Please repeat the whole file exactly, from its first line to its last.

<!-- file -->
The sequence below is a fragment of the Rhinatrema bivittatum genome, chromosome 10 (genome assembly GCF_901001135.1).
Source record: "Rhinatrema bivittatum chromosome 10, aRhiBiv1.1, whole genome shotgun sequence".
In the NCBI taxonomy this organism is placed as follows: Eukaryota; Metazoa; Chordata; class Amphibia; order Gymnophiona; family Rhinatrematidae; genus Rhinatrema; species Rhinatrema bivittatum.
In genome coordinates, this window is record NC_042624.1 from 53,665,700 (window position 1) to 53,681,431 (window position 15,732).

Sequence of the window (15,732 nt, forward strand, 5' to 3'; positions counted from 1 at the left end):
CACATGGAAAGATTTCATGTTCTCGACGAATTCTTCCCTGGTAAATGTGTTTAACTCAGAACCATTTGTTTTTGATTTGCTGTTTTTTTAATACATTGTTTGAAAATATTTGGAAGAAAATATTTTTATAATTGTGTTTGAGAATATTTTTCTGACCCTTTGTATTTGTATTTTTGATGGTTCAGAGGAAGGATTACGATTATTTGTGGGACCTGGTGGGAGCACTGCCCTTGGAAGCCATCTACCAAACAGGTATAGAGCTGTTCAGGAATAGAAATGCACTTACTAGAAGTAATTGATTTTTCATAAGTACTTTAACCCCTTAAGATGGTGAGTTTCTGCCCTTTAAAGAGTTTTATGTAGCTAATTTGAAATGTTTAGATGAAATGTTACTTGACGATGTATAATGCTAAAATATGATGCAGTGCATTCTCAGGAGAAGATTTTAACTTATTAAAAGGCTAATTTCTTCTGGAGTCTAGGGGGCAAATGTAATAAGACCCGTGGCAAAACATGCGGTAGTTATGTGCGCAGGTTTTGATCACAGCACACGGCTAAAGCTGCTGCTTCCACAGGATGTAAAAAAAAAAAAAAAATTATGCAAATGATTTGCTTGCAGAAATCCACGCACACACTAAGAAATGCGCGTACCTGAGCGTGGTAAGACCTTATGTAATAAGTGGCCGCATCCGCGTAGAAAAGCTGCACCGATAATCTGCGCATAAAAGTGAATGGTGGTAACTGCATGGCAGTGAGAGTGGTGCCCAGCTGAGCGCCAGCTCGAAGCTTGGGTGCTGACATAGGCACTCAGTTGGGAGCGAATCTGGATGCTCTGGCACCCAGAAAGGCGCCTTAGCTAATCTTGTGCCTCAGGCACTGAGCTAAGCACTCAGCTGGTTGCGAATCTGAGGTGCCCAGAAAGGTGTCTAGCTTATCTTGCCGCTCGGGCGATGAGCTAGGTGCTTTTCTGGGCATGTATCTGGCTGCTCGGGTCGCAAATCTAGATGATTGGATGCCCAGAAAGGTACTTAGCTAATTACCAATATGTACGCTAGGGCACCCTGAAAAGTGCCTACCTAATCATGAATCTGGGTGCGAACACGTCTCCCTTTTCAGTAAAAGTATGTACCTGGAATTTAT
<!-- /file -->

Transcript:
The sequence below is a fragment of the Rhinatrema bivittatum genome, chromosome 10 (genome assembly GCF_901001135.1).
Source record: "Rhinatrema bivittatum chromosome 10, aRhiBiv1.1, whole genome shotgun sequence".
In the NCBI taxonomy this organism is placed as follows: Eukaryota; Metazoa; Chordata; class Amphibia; order Gymnophiona; family Rhinatrematidae; genus Rhinatrema; species Rhinatrema bivittatum.
In genome coordinates, this window is record NC_042624.1 from 53,665,700 (window position 1) to 53,681,431 (window position 15,732).

Sequence of the window (15,732 nt, forward strand, 5' to 3'; positions counted from 1 at the left end):
CACATGGAAAGATTTCATGTTCTCGACGAATTCTTCCCTGGTAAATGTGTTTAACTCAGAACCATTTGTTTTTGATTTGCTGTTTTTTTAATACATTGTTTGAAAATATTTGGAAGAAAATATTTTTATAATTGTGTTTGAGAATATTTTTCTGACCCTTTGTATTTGTATTTTTGATGGTTCAGAGGAAGGATTACGATTATTTGTGGGACCTGGTGGGAGCACTGCCCTTGGAAGCCATCTACCAAACAGGTATAGAGCTGTTCAGGAATAGAAATGCACTTACTAGAAGTAATTGATTTTTCATAAGTACTTTAACCCCTTAAGATGGTGAGTTTCTGCCCTTTAAAGAGTTTTATGTAGCTAATTTGAAATGTTTAGATGAAATGTTACTTGACGATGTATAATGCTAAAATATGATGCAGTGCATTCTCAGGAGAAGATTTTAACTTATTAAAAGGCTAATTTCTTCTGGAGTCTAGGGGGCAAATGTAATAAGACCCGTGGCAAAACATGCGGTAGTTATGTGCGCAGGTTTTGATCACAGCACACGGCTAAAGCTGCTGCTTCCACAGGATGTAAAAAAAAAAAAAAAATTATGCAAATGATTTGCTTGCAGAAATCCACGCACACACTAAGAAATGCGCGTACCTGAGCGTGGTAAGACCTTATGTAATAAGTGGCCGCATCCGCGTAGAAAAGCTGCACCGATAATCTGCGCATAAAAGTGAATGGTGGTAACTGCATGGCAGTGAGAGTGGTGCCCAGCTGAGCGCCAGCTCGAAGCTTGGGTGCTGACATAGGCACTCAGTTGGGAGCGAATCTGGATGCTCTGGCACCCAGAAAGGCGCCTTAGCTAATCTTGTGCCTCAGGCACTGAGCTAAGCACTCAGCTGGTTGCGAATCTGAGGTGCCCAGAAAGGTGTCTAGCTTATCTTGCCGCTCGGGCGATGAGCTAGGTGCTTTTCTGGGCATGTATCTGGCTGCTCGGGTCGCAAATCTAGATGATTGGATGCCCAGAAAGGTACTTAGCTAATTACCAATATGTACGCTAGGGCACCCTGAAAAGTGCCTACCTAATCATGAATCTGGGTGCGAACACGTCTCCCTTTTCAGTAAAAGTATGTACCTGGAATTTAT